If your healthcare professional fails to diagnose a birth defect which should have been easy to diagnose (perhaps due to a faulty scanning machine or lack of staff training), then you may be able to make a wrongful birth claim for compensation. Birth injury compensation in situations like this often provide for the costs associated with the welfare and healthcare of the disabled child.
Cerebral palsy is a brain injury that can arise before, during or after birth. It is a complex condition and it is sometimes not possible to identify the cause. Recognised causes include a lack of oxygen to the brain, infection, prematurity, a bleed in the brain, a difficult birth, a multiple birth, abnormal brain development and genes.
You should seek expert legal advice if your baby has been diagnosed with cerebral palsy.
Episiotomy and second or third degree tears
An episiotomy is a surgical incision made to make the delivery of your baby easier.
It is normally only made if the baby is in distress or if it is thought that the mother's skin would tear without it.
If your healthcare provider performs the episiotomy incorrectly or does not perform it at all when it is obvious that it is required, it could lead to second degree or third degree tearing of the skin, or other complications such as incontinence.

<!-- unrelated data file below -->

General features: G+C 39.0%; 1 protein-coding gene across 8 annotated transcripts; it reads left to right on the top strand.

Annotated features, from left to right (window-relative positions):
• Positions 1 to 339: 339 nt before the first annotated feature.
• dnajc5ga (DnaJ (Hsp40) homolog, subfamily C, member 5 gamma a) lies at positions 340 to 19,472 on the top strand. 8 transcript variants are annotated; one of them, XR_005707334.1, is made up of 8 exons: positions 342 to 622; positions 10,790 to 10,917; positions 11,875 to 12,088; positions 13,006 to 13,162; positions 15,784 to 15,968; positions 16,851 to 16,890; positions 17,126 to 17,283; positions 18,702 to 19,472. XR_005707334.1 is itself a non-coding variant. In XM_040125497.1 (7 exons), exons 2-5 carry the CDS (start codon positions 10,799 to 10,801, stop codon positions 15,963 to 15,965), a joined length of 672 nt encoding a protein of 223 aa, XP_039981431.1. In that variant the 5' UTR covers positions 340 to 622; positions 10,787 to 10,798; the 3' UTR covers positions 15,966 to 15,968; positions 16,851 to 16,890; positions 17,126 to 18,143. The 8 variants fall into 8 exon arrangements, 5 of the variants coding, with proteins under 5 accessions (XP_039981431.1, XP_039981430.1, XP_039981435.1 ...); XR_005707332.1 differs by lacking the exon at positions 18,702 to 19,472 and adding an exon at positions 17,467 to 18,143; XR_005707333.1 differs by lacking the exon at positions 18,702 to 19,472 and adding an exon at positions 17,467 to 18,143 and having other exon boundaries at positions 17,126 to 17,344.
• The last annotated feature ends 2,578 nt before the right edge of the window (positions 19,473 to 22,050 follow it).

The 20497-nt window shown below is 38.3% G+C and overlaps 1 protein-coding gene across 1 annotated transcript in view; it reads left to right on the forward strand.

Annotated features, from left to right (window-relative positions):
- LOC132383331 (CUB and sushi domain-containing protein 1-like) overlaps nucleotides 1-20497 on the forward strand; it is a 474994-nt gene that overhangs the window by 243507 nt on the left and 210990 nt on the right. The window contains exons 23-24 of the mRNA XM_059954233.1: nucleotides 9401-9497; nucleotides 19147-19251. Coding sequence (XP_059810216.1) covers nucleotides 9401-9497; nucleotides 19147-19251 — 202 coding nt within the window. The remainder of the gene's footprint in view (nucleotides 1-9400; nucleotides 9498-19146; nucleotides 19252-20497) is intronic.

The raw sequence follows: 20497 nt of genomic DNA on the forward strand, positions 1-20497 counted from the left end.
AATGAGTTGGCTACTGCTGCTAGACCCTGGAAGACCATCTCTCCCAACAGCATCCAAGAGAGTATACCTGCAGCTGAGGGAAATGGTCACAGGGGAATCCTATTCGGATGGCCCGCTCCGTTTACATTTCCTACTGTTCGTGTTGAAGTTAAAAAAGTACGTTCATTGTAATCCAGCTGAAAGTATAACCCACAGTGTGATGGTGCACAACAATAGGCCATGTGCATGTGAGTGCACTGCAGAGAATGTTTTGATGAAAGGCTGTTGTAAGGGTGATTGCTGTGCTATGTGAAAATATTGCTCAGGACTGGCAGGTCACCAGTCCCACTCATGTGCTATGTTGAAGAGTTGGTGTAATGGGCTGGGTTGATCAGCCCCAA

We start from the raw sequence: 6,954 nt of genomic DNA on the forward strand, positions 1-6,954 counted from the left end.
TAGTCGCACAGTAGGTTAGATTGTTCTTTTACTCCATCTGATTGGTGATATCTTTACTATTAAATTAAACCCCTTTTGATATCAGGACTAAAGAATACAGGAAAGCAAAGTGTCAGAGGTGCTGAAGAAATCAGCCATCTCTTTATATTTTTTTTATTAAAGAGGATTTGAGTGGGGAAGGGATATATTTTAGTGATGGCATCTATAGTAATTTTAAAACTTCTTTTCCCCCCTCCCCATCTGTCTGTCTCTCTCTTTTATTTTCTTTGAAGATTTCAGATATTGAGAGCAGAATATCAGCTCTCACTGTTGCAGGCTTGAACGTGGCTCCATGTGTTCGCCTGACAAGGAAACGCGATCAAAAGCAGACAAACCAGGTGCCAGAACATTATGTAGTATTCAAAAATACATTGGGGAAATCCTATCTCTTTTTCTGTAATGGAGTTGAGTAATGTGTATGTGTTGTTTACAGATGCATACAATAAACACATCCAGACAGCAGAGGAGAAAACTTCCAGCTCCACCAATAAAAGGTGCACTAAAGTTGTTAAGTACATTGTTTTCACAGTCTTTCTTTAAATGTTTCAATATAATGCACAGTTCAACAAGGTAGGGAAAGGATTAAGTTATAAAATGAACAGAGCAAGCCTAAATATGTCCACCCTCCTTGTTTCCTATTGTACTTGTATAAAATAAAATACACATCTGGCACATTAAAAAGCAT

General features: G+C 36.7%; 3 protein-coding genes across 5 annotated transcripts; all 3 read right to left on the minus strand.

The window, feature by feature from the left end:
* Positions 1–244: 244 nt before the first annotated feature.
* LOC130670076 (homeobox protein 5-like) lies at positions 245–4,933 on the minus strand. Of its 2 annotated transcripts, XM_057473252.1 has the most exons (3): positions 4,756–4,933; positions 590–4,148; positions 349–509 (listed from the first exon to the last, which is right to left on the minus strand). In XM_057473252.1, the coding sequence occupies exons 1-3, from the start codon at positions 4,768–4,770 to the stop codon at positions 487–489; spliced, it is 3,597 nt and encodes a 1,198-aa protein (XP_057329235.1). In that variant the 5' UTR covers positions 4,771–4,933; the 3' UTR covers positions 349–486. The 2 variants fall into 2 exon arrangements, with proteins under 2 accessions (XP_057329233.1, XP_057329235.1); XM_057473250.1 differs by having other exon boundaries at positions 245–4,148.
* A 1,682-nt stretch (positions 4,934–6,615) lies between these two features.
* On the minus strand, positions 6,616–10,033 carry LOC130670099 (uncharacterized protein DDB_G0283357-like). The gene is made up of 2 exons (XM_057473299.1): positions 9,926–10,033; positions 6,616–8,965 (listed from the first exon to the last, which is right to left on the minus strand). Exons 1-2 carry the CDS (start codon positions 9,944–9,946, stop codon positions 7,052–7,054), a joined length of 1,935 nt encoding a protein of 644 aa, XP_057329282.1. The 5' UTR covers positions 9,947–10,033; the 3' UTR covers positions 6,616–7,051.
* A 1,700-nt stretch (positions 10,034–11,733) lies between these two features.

Brachial plexus or Erb's palsy injuries
Brachial plexus injury at birth occurs when the nerves of the brachial plexus, found between the neck and shoulders, are damaged during birth. Erb’s palsy is a form of brachial plexus injury.
The size of your unborn baby should be monitored throughout your pregnancy to ensure that the healthcare professionals can make adequate plans for the birth. If the baby is much larger than normal and they suspect it will cause problems during a normal vaginal delivery, they should prepare to carry out an episiotomy or a caesarean section.
In cases where no action is taken and the baby is large, his or her shoulders can become stuck which is very dangerous and can lead to death.
Even if the baby's shoulders are eventually freed and he or she is delivered vaginally, a brachial plexus injury at birth could result in paralysis to the arm or hand.
Forceps delivery or ventouse delivery
If the baby becomes distressed during birth, assistance is sometimes needed to pull the baby out and a choice needs to be made between a forceps delivery and a ventouse delivery. Each method should only be used in specific circumstances and a trained medical professional should know when to use each tool, otherwise your baby could suffer a forceps birth injury.
Unfortunately, if the wrong choice is made, scarring can occur to the baby's face or head and sometimes nerves can be damaged causing the face to droop at one side.
Congenital hip dysplasia
Congenital hip dysplasia is a condition of the hip joint and is thought to be a genetic condition. All newborn babies are supposed to be screened for congenital hip dysplasia, and checks should also be made at six months and when other development checks are carried out. Providing the condition is found early, the prognosis is good.
If the condition is missed by your healthcare professionals and it is not diagnosed before your baby starts to walk, more complicated surgery may be required and there are risks of later complications in early adolescence and later middle age.